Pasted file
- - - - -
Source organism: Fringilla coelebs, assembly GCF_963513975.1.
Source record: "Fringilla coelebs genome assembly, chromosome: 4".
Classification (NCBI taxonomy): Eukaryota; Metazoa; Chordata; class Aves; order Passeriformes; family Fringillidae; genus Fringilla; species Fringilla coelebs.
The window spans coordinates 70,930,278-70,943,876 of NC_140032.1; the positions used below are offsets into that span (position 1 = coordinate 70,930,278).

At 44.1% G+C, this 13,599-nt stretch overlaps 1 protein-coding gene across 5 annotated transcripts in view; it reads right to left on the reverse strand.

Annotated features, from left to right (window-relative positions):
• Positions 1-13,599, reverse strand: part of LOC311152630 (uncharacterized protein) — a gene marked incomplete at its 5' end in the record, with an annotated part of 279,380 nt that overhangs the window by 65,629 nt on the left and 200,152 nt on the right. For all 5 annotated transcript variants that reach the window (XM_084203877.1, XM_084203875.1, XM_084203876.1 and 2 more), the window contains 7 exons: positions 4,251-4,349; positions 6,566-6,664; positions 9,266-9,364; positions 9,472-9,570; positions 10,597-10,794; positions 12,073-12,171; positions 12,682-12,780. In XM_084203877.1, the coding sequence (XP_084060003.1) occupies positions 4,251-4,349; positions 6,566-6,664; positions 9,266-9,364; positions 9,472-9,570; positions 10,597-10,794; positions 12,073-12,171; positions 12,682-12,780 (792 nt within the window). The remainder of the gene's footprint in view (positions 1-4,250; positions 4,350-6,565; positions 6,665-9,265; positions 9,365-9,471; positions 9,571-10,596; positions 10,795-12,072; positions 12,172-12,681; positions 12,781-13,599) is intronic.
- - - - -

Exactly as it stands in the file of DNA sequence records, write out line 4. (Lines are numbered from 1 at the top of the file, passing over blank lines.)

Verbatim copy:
The window spans coordinates 70,930,278-70,943,876 of NC_140032.1; the positions used below are offsets into that span (position 1 = coordinate 70,930,278).